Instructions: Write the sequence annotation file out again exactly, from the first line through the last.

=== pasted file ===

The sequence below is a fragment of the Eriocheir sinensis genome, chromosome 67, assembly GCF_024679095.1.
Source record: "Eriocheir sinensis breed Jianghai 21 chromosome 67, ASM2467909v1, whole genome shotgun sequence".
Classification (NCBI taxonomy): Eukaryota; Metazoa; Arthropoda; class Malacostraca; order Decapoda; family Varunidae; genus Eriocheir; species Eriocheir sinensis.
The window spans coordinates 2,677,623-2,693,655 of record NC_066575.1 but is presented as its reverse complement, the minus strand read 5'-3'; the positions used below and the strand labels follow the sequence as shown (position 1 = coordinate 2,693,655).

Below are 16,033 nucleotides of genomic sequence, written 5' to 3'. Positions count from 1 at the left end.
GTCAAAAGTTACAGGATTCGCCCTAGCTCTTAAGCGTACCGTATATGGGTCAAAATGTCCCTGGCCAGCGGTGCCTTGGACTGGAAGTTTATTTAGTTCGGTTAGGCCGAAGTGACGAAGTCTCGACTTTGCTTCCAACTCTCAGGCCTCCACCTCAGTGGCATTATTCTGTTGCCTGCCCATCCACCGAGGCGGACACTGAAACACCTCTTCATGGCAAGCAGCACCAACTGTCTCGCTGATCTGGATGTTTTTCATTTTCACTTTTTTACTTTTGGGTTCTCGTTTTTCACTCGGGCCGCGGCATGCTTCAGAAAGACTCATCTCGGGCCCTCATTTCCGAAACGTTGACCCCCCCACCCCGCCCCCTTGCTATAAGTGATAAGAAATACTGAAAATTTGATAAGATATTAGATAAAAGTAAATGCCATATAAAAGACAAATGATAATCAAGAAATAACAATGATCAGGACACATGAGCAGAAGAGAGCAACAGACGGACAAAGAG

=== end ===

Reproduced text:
The sequence below is a fragment of the Eriocheir sinensis genome, chromosome 67, assembly GCF_024679095.1.
Source record: "Eriocheir sinensis breed Jianghai 21 chromosome 67, ASM2467909v1, whole genome shotgun sequence".
Classification (NCBI taxonomy): Eukaryota; Metazoa; Arthropoda; class Malacostraca; order Decapoda; family Varunidae; genus Eriocheir; species Eriocheir sinensis.
The window spans coordinates 2,677,623-2,693,655 of record NC_066575.1 but is presented as its reverse complement, the minus strand read 5'-3'; the positions used below and the strand labels follow the sequence as shown (position 1 = coordinate 2,693,655).

Below are 16,033 nucleotides of genomic sequence, written 5' to 3'. Positions count from 1 at the left end.
GTCAAAAGTTACAGGATTCGCCCTAGCTCTTAAGCGTACCGTATATGGGTCAAAATGTCCCTGGCCAGCGGTGCCTTGGACTGGAAGTTTATTTAGTTCGGTTAGGCCGAAGTGACGAAGTCTCGACTTTGCTTCCAACTCTCAGGCCTCCACCTCAGTGGCATTATTCTGTTGCCTGCCCATCCACCGAGGCGGACACTGAAACACCTCTTCATGGCAAGCAGCACCAACTGTCTCGCTGATCTGGATGTTTTTCATTTTCACTTTTTTACTTTTGGGTTCTCGTTTTTCACTCGGGCCGCGGCATGCTTCAGAAAGACTCATCTCGGGCCCTCATTTCCGAAACGTTGACCCCCCCACCCCGCCCCCTTGCTATAAGTGATAAGAAATACTGAAAATTTGATAAGATATTAGATAAAAGTAAATGCCATATAAAAGACAAATGATAATCAAGAAATAACAATGATCAGGACACATGAGCAGAAGAGAGCAACAGACGGACAAAGAG